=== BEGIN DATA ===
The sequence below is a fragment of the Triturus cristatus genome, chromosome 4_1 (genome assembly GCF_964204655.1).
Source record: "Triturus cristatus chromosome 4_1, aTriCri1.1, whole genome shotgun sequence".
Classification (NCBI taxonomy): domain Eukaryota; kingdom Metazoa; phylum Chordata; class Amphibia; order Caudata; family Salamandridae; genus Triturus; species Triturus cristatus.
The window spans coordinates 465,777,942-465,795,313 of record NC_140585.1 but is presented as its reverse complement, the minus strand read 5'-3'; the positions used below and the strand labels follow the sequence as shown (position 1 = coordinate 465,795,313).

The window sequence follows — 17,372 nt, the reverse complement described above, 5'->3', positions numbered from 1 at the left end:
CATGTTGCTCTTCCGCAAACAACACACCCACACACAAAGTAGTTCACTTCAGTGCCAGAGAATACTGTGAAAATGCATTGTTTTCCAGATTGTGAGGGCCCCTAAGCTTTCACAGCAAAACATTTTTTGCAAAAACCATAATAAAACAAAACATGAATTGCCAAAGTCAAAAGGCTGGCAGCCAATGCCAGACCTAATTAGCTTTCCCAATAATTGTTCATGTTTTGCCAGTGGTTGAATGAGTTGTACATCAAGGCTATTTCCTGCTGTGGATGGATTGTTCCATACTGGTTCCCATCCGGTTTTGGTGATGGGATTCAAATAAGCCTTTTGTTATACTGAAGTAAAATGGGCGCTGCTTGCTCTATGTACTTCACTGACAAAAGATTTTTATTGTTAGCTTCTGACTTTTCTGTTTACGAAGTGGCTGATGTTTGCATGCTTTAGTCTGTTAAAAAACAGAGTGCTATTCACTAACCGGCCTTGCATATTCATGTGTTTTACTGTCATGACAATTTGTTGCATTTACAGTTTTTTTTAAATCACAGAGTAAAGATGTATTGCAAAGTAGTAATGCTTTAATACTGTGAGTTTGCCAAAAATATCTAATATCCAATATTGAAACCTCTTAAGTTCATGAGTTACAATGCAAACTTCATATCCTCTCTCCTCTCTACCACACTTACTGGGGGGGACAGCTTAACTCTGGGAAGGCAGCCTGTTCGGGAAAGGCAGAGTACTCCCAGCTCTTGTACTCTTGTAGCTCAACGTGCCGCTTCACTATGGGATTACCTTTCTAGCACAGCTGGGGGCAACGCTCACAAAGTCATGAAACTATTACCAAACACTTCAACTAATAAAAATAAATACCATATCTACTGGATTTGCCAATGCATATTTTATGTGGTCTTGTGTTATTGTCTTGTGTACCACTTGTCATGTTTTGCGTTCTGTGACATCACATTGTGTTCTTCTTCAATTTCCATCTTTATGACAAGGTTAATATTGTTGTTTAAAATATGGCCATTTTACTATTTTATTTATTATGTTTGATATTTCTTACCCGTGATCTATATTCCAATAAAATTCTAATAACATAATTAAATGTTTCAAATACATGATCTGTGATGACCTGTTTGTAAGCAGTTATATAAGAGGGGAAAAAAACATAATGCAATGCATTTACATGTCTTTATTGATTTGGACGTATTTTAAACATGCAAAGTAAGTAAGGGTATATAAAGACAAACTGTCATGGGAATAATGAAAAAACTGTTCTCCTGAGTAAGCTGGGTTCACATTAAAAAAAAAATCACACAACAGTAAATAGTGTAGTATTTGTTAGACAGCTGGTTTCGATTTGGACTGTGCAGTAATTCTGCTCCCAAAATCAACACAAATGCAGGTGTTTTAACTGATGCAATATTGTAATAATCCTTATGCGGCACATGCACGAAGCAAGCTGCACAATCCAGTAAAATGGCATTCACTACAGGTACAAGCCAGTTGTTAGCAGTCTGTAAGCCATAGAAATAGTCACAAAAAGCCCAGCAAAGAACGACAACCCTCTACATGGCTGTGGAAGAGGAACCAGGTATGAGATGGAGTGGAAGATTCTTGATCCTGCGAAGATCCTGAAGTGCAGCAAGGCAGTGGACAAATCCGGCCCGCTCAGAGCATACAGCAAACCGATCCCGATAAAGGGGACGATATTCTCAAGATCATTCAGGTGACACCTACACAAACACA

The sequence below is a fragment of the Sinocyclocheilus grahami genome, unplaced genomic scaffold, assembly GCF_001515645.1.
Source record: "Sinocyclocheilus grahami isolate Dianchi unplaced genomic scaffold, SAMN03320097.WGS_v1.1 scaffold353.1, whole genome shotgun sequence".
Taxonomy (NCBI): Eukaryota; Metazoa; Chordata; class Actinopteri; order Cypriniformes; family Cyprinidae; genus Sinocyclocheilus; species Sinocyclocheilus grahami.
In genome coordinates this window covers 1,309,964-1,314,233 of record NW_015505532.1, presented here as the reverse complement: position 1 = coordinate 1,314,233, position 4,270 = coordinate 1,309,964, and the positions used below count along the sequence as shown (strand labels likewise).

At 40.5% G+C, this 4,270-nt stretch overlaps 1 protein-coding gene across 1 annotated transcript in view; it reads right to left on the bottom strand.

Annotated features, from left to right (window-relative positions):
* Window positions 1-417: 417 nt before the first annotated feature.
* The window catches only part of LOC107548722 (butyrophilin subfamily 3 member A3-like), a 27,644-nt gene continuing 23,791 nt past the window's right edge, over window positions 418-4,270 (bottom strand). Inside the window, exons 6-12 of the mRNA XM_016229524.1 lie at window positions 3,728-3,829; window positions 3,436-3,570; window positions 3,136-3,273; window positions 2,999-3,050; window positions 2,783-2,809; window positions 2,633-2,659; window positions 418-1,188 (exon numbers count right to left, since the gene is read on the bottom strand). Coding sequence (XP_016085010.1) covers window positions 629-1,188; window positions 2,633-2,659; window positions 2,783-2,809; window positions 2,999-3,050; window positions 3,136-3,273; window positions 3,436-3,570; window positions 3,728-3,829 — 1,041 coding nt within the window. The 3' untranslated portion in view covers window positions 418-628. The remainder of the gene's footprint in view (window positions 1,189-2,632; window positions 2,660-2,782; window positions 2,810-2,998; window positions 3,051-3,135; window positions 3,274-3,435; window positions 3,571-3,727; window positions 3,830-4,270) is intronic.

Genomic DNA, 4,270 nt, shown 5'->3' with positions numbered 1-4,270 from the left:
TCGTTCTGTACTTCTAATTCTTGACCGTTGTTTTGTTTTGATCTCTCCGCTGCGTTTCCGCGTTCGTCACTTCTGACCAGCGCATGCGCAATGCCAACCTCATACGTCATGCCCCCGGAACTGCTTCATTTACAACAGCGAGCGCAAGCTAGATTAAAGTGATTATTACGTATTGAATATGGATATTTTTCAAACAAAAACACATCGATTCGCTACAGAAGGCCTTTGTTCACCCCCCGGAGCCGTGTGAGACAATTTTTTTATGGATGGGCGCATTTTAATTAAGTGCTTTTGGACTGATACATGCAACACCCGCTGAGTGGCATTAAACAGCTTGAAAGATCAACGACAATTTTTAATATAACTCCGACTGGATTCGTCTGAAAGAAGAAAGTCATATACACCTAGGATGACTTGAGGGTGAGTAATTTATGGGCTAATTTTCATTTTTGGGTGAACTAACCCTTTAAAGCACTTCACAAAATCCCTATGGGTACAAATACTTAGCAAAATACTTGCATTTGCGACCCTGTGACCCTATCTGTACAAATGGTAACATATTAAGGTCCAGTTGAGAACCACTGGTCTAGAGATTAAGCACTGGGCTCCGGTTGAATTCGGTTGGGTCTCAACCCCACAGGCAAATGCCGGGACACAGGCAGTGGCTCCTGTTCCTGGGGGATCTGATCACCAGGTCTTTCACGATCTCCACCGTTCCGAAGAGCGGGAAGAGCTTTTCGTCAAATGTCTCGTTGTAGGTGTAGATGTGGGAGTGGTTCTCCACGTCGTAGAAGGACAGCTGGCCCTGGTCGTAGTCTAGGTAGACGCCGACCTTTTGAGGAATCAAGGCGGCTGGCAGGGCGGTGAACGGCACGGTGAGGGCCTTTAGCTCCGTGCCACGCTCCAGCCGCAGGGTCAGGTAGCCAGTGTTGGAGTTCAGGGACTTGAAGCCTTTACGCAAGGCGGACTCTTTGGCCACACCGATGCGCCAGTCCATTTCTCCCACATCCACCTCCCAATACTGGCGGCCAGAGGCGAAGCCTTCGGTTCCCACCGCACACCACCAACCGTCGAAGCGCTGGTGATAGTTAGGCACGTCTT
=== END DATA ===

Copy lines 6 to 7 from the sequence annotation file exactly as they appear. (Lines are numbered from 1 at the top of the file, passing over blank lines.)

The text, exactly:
CATGTTGCTCTTCCGCAAACAACACACCCACACACAAAGTAGTTCACTTCAGTGCCAGAGAATACTGTGAAAATGCATTGTTTTCCAGATTGTGAGGGCCCCTAAGCTTTCACAGCAAAACATTTTTTGCAAAAACCATAATAAAACAAAACATGAATTGCCAAAGTCAAAAGGCTGGCAGCCAATGCCAGACCTAATTAGCTTTCCCAATAATTGTTCATGTTTTGCCAGTGGTTGAATGAGTTGTACATCAAGGCTATTTCCTGCTGTGGATGGATTGTTCCATACTGGTTCCCATCCGGTTTTGGTGATGGGATTCAAATAAGCCTTTTGTTATACTGAAGTAAAATGGGCGCTGCTTGCTCTATGTACTTCACTGACAAAAGATTTTTATTGTTAGCTTCTGACTTTTCTGTTTACGAAGTGGCTGATGTTTGCATGCTTTAGTCTGTTAAAAAACAGAGTGCTATTCACTAACCGGCCTTGCATATTCATGTGTTTTACTGTCATGACAATTTGTTGCATTTACAGTTTTTTTTAAATCACAGAGTAAAGATGTATTGCAAAGTAGTAATGCTTTAATACTGTGAGTTTGCCAAAAATATCTAATATCCAATATTGAAACCTCTTAAGTTCATGAGTTACAATGCAAACTTCATATCCTCTCTCCTCTCTACCACACTTACTGGGGGGGACAGCTTAACTCTGGGAAGGCAGCCTGTTCGGGAAAGGCAGAGTACTCCCAGCTCTTGTACTCTTGTAGCTCAACGTGCCGCTTCACTATGGGATTACCTTTCTAGCACAGCTGGGGGCAACGCTCACAAAGTCATGAAACTATTACCAAACACTTCAACTAATAAAAATAAATACCATATCTACTGGATTTGCCAATGCATATTTTATGTGGTCTTGTGTTATTGTCTTGTGTACCACTTGTCATGTTTTGCGTTCTGTGACATCACATTGTGTTCTTCTTCAATTTCCATCTTTATGACAAGGTTAATATTGTTGTTTAAAATATGGCCATTTTACTATTTTATTTATTATGTTTGATATTTCTTACCCGTGATCTATATTCCAATAAAATTCTAATAACATAATTAAATGTTTCAAATACATGATCTGTGATGACCTGTTTGTAAGCAGTTATATAAGAGGGGAAAAAAACATAATGCAATGCATTTACATGTCTTTATTGATTTGGACGTATTTTAAACATGCAAAGTAAGTAAGGGTATATAAAGACAAACTGTCATGGGAATAATGAAAAAACTGTTCTCCTGAGTAAGCTGGGTTCACATTAAAAAAAAAATCACACAACAGTAAATAGTGTAGTATTTGTTAGACAGCTGGTTTCGATTTGGACTGTGCAGTAATTCTGCTCCCAAAATCAACACAAATGCAGGTGTTTTAACTGATGCAATATTGTAATAATCCTTATGCGGCACATGCACGAAGCAAGCTGCACAATCCAGTAAAATGGCATTCACTACAGGTACAAGCCAGTTGTTAGCAGTCTGTAAGCCATAGAAATAGTCACAAAAAGCCCAGCAAAGAACGACAACCCTCTACATGGCTGTGGAAGAGGAACCAGGTATGAGATGGAGTGGAAGATTCTTGATCCTGCGAAGATCCTGAAGTGCAGCAAGGCAGTGGACAAATCCGGCCCGCTCAGAGCATACAGCAAACCGATCCCGATAAAGGGGACGATATTCTCAAGATCATTCAGGTGACACCTACACAAACACA

The sequence below is a fragment of the Sinocyclocheilus grahami genome, unplaced genomic scaffold, assembly GCF_001515645.1.